Calling me by my last name: a classic tip-toe effort to create the “casual” in an otherwise totally intimate relationship. This go-to stunt is usually pulled out in a public place surrounded by wingmen about the time when he’s decided to hang with “Paul” for the foreseeable future. The last name shout out serves as a cryptic signal that despite his continued pursuit of me and his consistent vulnerability, we’re just buddies.
I’ve never read the book “I Kissed Dating Goodbye” and I suspect my tip-toeing friends haven’t either since they seemingly kissed the word goodbye but not the dating itself. I recognize that we aren’t married, but I’m not your mom and I’m not your sister and I certainly don’t play in the men’s soccer league with you so what exactly did you think this was? You’ve pursued me, spent purposeful time with me and invested energy into learning me. Though your intentions of understanding my genuine love for the Lord are honorable, you’ve asked for, and I’ve given you, a spiritual striptease – sharing all of the intimate details of what I’m praying for, what the Lord is teaching me, and the vehicles He’s using to do that. Things that are between me and God. And now you.
Dating? We’re way past that. This is intimacy. The stuff relationships are built on.
Youth groups across America, along with DC Talk and their timeless anthem “I Don’t Want It”, do a fab job telling middle and high school students to keep their hands off and explain the biblical reason for abstinence until marriage. Thousands of purity pledges have been signed, and more importantly (apparently much to Oprahs skeptical chargrin), they are kept. However, the emphatic message of physical purity overshadows the whispered after thought that emotional boundaries need to exist as well.
I suppose the priority is right – the urgency to tell 10th grade boys to stop sitting around talking for hours is probably not there. But something like a black hole exists between the noble effort of keeping hormones in check and the ongoing need to be equally zealous about guarding your heart. I would argue that the later is equally if not more important.
Proverbs makes it clear: “Above all else, guard your heart, for it is the well spring of life.”
Part of Christian dating is getting to a place where non-believers don’t ever go: understanding if and how the other reveres Jesus Christ as Lord of their life and whether or not pursuing an ongoing, personal relationship with Him is priority or lip service. But there is a fine line between understanding and raping. Tip-toers, I appreciate and respect that you are thirsty for the Lord and abide by the message that we received long ago, that in a world filled with sex-saturated messages you’ve committed to obedience. But while my clothes may all still be on, you’ve stripped my soul bare. Shame on you for leading me there and shame on me for not protecting that intimate place.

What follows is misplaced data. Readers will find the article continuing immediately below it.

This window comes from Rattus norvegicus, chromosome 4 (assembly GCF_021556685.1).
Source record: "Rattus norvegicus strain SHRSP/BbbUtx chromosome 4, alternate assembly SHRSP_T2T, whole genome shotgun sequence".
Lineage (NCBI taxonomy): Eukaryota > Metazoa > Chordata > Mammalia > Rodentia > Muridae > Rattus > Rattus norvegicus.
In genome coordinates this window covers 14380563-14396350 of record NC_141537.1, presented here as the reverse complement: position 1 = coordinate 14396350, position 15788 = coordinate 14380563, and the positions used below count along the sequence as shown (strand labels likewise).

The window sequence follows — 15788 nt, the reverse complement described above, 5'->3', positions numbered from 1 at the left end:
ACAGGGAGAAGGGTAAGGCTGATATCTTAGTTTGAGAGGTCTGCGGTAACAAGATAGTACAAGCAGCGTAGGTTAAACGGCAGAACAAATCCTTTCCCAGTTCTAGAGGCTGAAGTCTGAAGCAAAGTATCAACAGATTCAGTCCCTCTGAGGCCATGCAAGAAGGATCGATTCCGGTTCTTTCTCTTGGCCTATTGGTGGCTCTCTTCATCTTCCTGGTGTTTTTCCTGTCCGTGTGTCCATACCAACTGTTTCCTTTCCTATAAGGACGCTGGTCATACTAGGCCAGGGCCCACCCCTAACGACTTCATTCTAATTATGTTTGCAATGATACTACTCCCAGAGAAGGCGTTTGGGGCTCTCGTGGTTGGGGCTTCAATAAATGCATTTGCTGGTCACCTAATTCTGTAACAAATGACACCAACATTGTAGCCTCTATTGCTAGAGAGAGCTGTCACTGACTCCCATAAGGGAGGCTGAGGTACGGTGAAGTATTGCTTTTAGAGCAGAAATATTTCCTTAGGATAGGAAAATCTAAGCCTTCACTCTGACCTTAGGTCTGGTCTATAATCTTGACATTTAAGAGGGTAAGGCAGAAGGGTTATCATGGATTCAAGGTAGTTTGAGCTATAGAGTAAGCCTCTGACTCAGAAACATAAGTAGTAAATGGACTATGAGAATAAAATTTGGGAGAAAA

A godly woman wants a godly man. Not just a guy met at church or at a Christian college, who can spew out church lingo and sing “I Am a C, I am a C-H…” the fastest of anyone at camp. She wants a man who is respected at the city gate, who understands that leading her is a form of serving. And in return she’ll “bring him good, not harm, all the days of her life.” Not only after he’s met or after the wild oats are sewn… all the days, every waking moment. She prays that the Lord will mold and shape both characters, teaching them the necessary lessons to refine them before their lives intertwine. She prays for purity so the one whom she already loves will receive blessing from that.
I already love whomever this is so much that I want him to have all of my intimacy – not access to a secret place that isn’t so secret anymore. So tip-toers, no more talking. No more round three interviews of a Proverbs 31 woman until you’re the man who is ready to lead her.